After the inspection of the premises with Deputy Hessler, Pengelly gave a description of the intruder. At trial, Deputy Hessler testified that Pengelly described the intruder as follows:

white male suspect, 5'6"' tall, average, indicating not muscular build, late 20's to early 30's in age, dishwater blond hair, ear lobe length parted down the middle. She said he had no mustache or beard, no chest hair, no alcohol on his breath, she said he was wearing no shirt or cap, and she was unaware if he had anything below--on below the waist, she didn't observe that.

Pengelly told Deputy Hessler that a neighbor, Pierce, might match the description. Shortly after 3 a.m., Deputy Hessler went two doors down to the house where Pierce was staying. Deputy Hessler testified that

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Pierce was wearing blue jeans and no shirt, and appeared to have just awakened. Deputy Hessler observed that Pierce had chest hair, a mustache, and a beard. [248 Neb. 539] When questioned, Pierce told Deputy Hessler he had been asleep for several hours.

At trial, Katherine Carmodie Pierce, who was living with Pierce at the time of the break-in, and who had by the time of trial married Pierce, testified that shortly after 12:30 a.m., she and Pierce went to sleep. She also testified that Pierce was with her until Deputy Hessler arrived around 3:15 a.m.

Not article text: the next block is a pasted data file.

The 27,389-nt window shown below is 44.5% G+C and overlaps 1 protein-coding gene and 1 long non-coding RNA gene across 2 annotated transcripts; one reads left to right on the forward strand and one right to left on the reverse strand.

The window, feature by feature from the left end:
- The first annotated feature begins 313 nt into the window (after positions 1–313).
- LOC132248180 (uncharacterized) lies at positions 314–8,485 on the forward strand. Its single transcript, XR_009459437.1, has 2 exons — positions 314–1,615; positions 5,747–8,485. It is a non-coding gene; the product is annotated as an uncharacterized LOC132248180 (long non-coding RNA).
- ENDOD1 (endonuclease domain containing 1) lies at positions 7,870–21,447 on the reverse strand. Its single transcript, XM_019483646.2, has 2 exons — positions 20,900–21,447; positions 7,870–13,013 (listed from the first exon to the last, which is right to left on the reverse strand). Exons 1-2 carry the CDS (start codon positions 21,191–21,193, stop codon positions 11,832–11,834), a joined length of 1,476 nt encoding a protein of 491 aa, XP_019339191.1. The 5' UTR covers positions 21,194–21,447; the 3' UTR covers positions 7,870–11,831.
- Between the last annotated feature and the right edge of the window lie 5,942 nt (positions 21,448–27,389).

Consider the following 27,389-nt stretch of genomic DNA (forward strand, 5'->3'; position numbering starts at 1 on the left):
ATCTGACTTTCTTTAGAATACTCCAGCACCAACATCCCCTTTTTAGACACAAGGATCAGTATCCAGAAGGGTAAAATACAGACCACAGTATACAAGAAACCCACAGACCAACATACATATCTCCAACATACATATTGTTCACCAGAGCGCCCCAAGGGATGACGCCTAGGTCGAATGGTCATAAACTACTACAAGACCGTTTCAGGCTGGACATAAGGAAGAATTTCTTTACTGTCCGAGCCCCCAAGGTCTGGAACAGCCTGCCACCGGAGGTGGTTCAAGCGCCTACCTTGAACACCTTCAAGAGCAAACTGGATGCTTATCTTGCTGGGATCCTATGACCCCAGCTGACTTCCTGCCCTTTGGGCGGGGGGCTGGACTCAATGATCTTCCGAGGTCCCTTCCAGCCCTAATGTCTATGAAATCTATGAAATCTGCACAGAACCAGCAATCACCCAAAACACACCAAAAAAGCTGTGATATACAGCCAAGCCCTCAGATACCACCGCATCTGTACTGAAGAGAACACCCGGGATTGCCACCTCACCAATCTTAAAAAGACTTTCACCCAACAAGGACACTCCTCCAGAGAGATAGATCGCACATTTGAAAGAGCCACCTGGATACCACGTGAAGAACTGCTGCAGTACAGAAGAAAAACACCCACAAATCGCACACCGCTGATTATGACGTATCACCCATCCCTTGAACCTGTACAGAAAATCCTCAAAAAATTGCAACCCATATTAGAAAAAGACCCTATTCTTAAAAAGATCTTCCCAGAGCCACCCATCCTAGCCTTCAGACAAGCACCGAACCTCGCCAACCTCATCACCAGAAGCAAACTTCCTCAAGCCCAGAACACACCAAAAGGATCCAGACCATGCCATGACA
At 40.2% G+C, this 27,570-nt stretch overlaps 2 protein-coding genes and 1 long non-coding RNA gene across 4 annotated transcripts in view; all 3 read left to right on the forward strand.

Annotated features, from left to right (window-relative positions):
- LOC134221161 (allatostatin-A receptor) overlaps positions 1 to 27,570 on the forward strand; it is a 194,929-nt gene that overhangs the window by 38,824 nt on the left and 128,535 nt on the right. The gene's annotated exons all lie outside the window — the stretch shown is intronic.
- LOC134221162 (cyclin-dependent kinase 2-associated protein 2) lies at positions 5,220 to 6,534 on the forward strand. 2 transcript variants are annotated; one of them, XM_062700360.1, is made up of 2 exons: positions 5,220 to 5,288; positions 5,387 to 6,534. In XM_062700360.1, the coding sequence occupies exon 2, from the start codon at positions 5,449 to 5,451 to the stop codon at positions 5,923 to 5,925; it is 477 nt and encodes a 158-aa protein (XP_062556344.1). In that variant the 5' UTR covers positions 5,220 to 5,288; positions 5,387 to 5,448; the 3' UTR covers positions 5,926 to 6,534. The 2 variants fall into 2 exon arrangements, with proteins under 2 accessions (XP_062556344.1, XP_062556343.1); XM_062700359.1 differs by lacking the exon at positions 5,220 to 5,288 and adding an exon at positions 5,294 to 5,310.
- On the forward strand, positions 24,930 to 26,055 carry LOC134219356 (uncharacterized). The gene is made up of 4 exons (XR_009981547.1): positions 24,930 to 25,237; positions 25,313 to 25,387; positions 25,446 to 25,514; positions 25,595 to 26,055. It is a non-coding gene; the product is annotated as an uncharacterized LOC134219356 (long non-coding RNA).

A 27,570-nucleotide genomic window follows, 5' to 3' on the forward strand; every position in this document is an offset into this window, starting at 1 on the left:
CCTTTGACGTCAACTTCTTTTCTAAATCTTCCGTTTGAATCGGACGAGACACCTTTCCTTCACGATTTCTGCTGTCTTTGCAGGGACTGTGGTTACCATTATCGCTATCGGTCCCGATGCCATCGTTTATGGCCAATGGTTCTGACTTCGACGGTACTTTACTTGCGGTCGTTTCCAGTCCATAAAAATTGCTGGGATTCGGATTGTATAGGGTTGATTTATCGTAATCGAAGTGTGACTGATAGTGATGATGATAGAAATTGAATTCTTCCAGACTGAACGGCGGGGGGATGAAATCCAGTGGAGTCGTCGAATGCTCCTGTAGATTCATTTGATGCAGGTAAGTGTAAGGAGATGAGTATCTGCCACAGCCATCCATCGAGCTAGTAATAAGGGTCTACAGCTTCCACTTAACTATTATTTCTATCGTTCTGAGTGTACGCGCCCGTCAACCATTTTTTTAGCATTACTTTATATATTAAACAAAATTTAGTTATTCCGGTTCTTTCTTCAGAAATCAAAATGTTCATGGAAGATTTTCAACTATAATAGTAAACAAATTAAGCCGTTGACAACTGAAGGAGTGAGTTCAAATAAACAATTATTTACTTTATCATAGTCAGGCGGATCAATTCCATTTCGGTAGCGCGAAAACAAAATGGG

This testimony of Katherine Carmodie Pierce conflicts somewhat with the testimony of Edward Gonzales. Gonzales was at a party on the beach near Pengelly's house the night of the break-in. Gonzales and others at the party testified that Pierce had been at the party on and off during the evening. Gonzales testified that he knew that Pierce left the party around 2 a.m. because it was past the time when beer could be bought. However, on cross-examination Gonzales was asked to read the following portion of his deposition: